Monday 13 November 2017

EU free trade agreements: implementation and future

The blog post Reflection paper on globalisation: Opportunity or threat? introduced the European Commission’s reflection paper on harnessing globalisation COM(2017) 240 and the entry Fair, competitive and resilient: EU responds to globalisation indicated paths for rules, firms and societies.

Here, as part of the discussion about the future of Europe - #FutureOfEurope on Twitter - we go beyond the reflection paper to look at facts and opinion regarding globalisation - European and world integration - especially international trade.

A fresh report about existing EU trade agreements offers us substance on current issues and avenues for the future of international trade.

EU trade agreements

On Thursday, 9 November 2017, the European Commission published an assessment of existing trade agreements, with suggestions for future improvement IP/17/4486. The press release was accompanied by a three-page factsheet on the implementation report, which groups the 25 agreements in force into four categories depending on their scope and economic and political objectives (page 3):  

  • "First generation agreements", e.g. those concluded in the past with Switzerland, Mediterranean countries, South Africa or Chile, that focussed on increasing EU exports through elimination of customs duties;  
  • Much more recent, "New Generation agreements", like those with Korea, Andean countries and Central America, that extend to new areas and include rules ensuring that trade goes hand in hand with sustainable development;  
  • Deep and Comprehensive Free Trade Areas created to support close economic relations with EU's neighbours, such as Ukraine, Georgia and Moldova;  
  • Economic Partnership Agreements focused on development needs of African, Caribbean and Pacific regions.  

Increasingly, sustainable development goals (SDGs) are taken into account, as we are going to see later.

For those interested, here are the EU trade agreements in force and here is an overview of free trade agreements FTAs and other trade agreements being negotiated, complemented by a blog post Reviewing our trade agreements, by the trade commissioner Cecilia Malmström.

The perception of the European Commission being in cahoots with corporations, while keeping the public in dark, used to lead to much suspicion and resistance among Europeans. In addition to more comprehensive and fairer rules, the Juncker Commission has promised more transparent trade negotiations.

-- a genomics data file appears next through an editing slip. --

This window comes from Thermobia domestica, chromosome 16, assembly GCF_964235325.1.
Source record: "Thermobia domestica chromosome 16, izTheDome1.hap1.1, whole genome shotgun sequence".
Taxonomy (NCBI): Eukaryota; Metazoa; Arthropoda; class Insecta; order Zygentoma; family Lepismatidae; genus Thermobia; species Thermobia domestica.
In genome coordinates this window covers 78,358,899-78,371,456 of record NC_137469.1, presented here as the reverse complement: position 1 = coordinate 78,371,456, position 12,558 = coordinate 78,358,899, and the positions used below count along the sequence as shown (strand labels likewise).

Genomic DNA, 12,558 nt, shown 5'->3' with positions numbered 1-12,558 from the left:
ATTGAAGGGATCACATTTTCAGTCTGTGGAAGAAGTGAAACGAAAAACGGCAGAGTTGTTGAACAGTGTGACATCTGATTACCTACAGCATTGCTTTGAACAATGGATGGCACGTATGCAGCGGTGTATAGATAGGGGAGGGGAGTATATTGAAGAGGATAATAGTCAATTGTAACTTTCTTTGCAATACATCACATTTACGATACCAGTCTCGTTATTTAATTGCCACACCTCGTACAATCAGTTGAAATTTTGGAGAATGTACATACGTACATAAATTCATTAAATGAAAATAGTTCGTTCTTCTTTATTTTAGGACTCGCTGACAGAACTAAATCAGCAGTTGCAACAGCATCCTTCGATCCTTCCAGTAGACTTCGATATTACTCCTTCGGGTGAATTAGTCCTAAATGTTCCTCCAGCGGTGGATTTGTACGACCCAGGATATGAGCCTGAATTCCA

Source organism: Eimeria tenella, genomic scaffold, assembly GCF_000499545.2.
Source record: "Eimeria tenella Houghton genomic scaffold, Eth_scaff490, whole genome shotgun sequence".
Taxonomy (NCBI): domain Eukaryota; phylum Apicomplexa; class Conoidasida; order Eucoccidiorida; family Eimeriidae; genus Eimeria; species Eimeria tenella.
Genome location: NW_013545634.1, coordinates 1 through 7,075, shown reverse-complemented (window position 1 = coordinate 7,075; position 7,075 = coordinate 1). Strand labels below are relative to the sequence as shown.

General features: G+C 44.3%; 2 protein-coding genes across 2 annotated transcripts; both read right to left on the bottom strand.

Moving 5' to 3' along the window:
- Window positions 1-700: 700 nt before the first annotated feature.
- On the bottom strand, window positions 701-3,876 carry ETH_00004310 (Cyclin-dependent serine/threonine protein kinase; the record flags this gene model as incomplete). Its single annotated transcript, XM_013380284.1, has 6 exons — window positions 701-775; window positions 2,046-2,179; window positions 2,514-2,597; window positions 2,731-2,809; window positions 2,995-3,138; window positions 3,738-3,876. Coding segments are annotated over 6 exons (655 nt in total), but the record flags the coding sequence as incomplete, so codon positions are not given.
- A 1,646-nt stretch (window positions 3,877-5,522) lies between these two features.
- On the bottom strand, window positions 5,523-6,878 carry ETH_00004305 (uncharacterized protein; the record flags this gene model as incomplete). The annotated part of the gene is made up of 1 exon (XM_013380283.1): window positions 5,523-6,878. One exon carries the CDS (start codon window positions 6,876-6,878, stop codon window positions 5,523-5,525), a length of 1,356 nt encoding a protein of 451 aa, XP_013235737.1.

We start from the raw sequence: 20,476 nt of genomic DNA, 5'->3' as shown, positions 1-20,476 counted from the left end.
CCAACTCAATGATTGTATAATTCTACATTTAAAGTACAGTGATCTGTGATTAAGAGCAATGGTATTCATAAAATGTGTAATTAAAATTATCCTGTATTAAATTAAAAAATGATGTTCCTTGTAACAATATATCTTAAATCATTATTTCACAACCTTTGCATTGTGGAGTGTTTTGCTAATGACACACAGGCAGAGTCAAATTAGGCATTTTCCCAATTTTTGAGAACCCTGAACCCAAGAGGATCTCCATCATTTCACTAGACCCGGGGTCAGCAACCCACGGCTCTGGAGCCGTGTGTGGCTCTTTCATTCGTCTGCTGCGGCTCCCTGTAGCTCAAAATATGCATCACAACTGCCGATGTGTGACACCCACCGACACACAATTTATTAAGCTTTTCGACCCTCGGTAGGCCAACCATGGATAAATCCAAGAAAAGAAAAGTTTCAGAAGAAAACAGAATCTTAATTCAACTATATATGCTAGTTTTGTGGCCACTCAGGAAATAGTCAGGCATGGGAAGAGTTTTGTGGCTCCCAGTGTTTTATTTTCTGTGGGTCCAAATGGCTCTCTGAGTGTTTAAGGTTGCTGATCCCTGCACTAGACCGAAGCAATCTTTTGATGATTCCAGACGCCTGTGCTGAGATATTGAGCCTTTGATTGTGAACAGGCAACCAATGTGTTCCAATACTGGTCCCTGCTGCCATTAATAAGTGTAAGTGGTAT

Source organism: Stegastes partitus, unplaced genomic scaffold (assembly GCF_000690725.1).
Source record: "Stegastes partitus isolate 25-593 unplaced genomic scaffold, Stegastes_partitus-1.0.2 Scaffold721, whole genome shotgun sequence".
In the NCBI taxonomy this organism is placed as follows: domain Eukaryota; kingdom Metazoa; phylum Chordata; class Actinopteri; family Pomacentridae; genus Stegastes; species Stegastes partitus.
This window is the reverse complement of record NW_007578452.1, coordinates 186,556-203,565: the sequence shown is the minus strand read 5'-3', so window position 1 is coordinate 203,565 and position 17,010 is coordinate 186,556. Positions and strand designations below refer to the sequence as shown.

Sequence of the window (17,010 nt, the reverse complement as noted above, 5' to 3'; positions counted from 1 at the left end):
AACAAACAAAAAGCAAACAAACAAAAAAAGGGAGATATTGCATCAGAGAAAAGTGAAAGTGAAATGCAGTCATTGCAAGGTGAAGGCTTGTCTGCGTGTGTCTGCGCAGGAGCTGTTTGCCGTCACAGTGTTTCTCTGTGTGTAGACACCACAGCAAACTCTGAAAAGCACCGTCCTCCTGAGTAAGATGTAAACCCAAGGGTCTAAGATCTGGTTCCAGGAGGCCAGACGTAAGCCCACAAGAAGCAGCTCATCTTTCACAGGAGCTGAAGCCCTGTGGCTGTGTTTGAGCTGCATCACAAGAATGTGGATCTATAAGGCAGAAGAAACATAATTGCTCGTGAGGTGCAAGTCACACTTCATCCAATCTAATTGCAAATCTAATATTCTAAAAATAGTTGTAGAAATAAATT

The Council’s web page on EU trade agreements offers a quick view of the role of the Council and names the ongoing trade agreement negotiations with Japan, Mercosur, Mexico, Chile, Australia and New Zealand.  

Implementation of EU free trade agreements
More detailed information is on offer in the FTA implementation report, which is already available on Eur-Lex in all the official EU languages, except Irish Gaelic; here the English language version:

Report from the Commission on Implementation of Free Trade Agreements 1 January 2016 - 31 December 2016; Brussels, 9.11.2017 COM(2017) 654 final (41 pages)

The  Commission staff working document accompanying the FTA implementation report has been published only in English:
Country reports and info sheets on implementation of EU Free Trade Agreements; Brussels, 9.11.2017 SWD(2017) 364 final (136 pages)

Future of EU trade

On Friday, 10 November 2017, the EU trade ministers were informed about the FTA implementation report (page 6) at the Foreign Affairs Council (Trade).   
Looking forward to the future of Europe, according to the provisional version of the conclusions, the trade ministers were briefed about the WTO ministerial conference in Buenos Aires, the state of play of negotiations with Mexico and Mercosur, the home stretch of the economic partnership agreement to be concluded with Japan, trade and sustainable development (TSD) chapters in EU trade agreements (including the Commission’s July 2017 TSD non-paper), and trade relations with Colombia and Peru.

The European Commission’s announcement about the upcoming EU Trade Policy Day and the enlightening  Trade Policy in a Turbulent World programme for the 5 December 2017 provide additional information about topical issues.

Ralf Grahn

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